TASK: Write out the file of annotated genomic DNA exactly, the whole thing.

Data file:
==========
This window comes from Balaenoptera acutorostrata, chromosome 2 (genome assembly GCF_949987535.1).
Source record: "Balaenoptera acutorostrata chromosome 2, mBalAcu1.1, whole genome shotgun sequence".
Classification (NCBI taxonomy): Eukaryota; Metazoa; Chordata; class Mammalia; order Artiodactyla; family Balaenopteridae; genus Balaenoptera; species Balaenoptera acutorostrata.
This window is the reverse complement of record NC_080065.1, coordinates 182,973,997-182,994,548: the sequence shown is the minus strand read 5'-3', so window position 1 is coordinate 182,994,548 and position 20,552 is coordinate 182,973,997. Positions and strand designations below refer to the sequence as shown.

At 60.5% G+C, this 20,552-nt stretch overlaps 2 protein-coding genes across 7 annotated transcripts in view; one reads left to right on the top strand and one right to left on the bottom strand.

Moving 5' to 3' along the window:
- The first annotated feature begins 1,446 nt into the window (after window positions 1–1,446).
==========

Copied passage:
This window comes from Balaenoptera acutorostrata, chromosome 2 (genome assembly GCF_949987535.1).
Source record: "Balaenoptera acutorostrata chromosome 2, mBalAcu1.1, whole genome shotgun sequence".
Classification (NCBI taxonomy): Eukaryota; Metazoa; Chordata; class Mammalia; order Artiodactyla; family Balaenopteridae; genus Balaenoptera; species Balaenoptera acutorostrata.
This window is the reverse complement of record NC_080065.1, coordinates 182,973,997-182,994,548: the sequence shown is the minus strand read 5'-3', so window position 1 is coordinate 182,994,548 and position 20,552 is coordinate 182,973,997. Positions and strand designations below refer to the sequence as shown.

At 60.5% G+C, this 20,552-nt stretch overlaps 2 protein-coding genes across 7 annotated transcripts in view; one reads left to right on the top strand and one right to left on the bottom strand.

Moving 5' to 3' along the window:
- The first annotated feature begins 1,446 nt into the window (after window positions 1–1,446).